Report: Methadone tradeoff's high price

DULUTH, Minn. (AP) — Nearly 400 people in Minnesota have died in the past 12 years of overdoses involving methadone, which is used to treat opiate addiction, the Duluth News Tribune reported.

Methadone has been used to break the cycle of addiction since the 1960s. Proponents say it's better to have addicts functioning on methadone despite the risks than breaking laws to score other narcotics such as heroin and Oxycontin.

But the trade-off comes at a steep cost. The Duluth News Tribune says that its analysis of state government data suggests methadone's track record doesn't compare favorably with other drug treatment programs. It says only 5 percent of patients successfully complete methadone treatment in Minnesota.

And as the number of deaths has increased, so has the cost to taxpayers. Half of the methadone patients in Minnesota are on some sort of public assistance - and some of the methadone paid for by public money winds up being sold on the streets.

"Huge quantities of illegal methadone are being used in the communities and being used without a prescription or without medical direction," said Phil Norgaard, director of human services for the Fond Du Lac Band of Lake Superior Chippewa.

At least 11 methadone deaths since 2001 were among people with ties to the tribe.

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"If this were bird flu, we'd be on the cover of Time magazine. We'd be in front of the cameras on `60 Minutes,"' said Phil Norgaard, director of human services for the band. "This is a threat to public health."

Minnesota Department of Human Services data show that patients discharged from methadone treatment programs have higher rates of relapse - are jailed more - than those coming off the state's other chemical dependency treatment programs.

Agency officials said such comparisons are like comparing "apples to oranges," because opiate addiction is distinct from other kinds of chemical dependency.

"What we rely on are national studies that have shown that methadone therapy is the best practice in health care," said Maureen O'Connell, assistant commissioner for chemical and mental health services.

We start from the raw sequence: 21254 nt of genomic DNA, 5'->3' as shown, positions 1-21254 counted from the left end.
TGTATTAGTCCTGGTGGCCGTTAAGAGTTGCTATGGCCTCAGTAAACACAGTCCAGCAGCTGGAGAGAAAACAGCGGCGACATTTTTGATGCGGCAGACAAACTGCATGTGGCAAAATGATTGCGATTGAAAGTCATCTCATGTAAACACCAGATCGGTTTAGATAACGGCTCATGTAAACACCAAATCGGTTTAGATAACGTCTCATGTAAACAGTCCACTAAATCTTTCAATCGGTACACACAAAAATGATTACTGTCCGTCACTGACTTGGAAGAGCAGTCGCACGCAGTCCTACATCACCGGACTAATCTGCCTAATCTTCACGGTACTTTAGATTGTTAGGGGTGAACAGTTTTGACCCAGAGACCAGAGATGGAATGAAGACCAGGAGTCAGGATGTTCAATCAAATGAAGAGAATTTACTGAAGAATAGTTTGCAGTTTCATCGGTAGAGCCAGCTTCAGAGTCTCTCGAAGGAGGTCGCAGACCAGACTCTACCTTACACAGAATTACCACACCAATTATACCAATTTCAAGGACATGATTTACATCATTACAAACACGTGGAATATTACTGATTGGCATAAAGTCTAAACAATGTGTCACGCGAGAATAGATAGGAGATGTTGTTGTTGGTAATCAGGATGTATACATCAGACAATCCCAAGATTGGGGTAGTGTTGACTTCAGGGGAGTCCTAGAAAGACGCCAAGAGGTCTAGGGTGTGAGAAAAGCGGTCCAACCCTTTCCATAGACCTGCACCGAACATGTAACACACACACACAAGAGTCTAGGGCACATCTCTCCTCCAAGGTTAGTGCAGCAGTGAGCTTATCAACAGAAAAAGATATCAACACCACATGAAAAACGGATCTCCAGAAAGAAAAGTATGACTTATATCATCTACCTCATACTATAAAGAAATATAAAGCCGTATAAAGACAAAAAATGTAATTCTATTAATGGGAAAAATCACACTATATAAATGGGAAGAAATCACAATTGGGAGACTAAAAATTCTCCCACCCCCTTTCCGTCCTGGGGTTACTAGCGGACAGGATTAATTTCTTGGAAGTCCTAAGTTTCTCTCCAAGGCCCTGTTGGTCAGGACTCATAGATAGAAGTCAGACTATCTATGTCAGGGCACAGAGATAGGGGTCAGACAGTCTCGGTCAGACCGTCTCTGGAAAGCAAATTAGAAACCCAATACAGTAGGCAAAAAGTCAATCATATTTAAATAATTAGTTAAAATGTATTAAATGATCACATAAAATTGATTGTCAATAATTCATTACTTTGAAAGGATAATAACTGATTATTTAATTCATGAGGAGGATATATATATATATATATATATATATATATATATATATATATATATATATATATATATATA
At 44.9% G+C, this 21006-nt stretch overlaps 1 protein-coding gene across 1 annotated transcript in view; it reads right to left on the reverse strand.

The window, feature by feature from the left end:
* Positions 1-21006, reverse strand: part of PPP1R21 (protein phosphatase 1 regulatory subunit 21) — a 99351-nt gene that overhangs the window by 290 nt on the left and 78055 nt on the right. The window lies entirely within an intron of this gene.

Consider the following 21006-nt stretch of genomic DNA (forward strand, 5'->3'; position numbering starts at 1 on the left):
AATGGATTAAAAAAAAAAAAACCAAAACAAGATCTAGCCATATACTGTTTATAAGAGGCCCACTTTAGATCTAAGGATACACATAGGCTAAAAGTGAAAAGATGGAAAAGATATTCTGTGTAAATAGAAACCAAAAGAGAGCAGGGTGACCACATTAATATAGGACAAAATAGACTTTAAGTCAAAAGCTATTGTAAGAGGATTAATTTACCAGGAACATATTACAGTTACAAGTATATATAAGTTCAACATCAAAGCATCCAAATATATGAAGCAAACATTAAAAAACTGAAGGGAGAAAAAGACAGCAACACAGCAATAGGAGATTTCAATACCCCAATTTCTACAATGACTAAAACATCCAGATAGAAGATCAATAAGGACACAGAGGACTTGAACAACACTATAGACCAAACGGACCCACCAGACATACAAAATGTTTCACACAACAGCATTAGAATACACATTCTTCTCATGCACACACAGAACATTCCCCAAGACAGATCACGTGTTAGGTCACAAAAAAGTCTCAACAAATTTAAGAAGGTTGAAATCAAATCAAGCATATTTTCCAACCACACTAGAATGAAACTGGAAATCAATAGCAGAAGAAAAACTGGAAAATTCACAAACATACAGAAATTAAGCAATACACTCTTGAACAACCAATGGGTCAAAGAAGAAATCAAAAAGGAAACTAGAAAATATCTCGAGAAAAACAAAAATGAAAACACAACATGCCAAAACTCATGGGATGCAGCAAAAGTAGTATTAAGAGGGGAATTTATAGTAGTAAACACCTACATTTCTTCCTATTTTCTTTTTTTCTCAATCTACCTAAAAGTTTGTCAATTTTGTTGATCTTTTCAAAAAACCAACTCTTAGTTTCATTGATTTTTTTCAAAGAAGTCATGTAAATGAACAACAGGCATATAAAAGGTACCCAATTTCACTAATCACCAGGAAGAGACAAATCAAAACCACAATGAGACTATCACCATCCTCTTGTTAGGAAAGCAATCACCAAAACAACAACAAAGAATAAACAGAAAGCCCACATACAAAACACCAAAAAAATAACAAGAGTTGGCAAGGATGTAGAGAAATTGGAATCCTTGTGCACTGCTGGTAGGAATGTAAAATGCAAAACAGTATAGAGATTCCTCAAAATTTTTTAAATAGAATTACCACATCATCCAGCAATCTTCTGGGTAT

Methadone works by occupying the same brain receptors affected by opiates, blocking the "highs" and "lows" and relieving the craving and withdrawal symptoms for those drugs, according to the U.S. Centers for Disease Control and Prevention. When given in stable doses, the synthetic opiate shouldn't cause highs or lows of its own, so it allows patients to work and function normally in society.

But if abused in large doses, methadone can produce a high, and the body rids itself of the drug relatively slowly, thus increasing the risk that a user will pile dose upon dose in search of a high and wind up dead.

"People do die from it, even in treatment programs," said Nick Reuter, public health analyst for the Substance Abuse and Mental Health Services Agency.

Terence Kall was one of those people. He hurt his back at work in 2003 and was prescribed Oxycontin for the pain. He became addicted and sought narcotics on the streets to fulfill his need, said his father, Joe Kall.

In 2006, Terence Kall enrolled at a Duluth treatment center and, with assistance from taxpayer-funded state health insurance, replaced his addiction to painkillers with an addiction to methadone. He died in 2010 at age 42 from a methadone overdose. Medical records show that methadone was the only drug in his system. Police recovered five bottles of methadone from his home, including one that was three-quarters empty.

"I know he wanted to get off of the drug, but he was afraid to," his father said. "The last two years he was walking around like a zombie. He spoke in bullet phrases. He acted like he was drunk."

Supporters of methadone treatment say many of the deaths aren't of people undergoing treatment for addiction but of people prescribed methadone for pain as a cheap alternative to other narcotics such as Oxycontin.

The majority of people in Minnesota who have died from methadone-involved overdoses have other drugs in their system, ranging from other opiates to sedatives to cocaine and alcohol, records show.

"What we're seeing is that people who use methadone to treat opiate addiction are consistently using street drugs to supplement that addiction as well," said Duluth police Sgt. Rodney Wilson, who works with the Lake Superior Drug and Gang Task Force.

Information from: Duluth News Tribune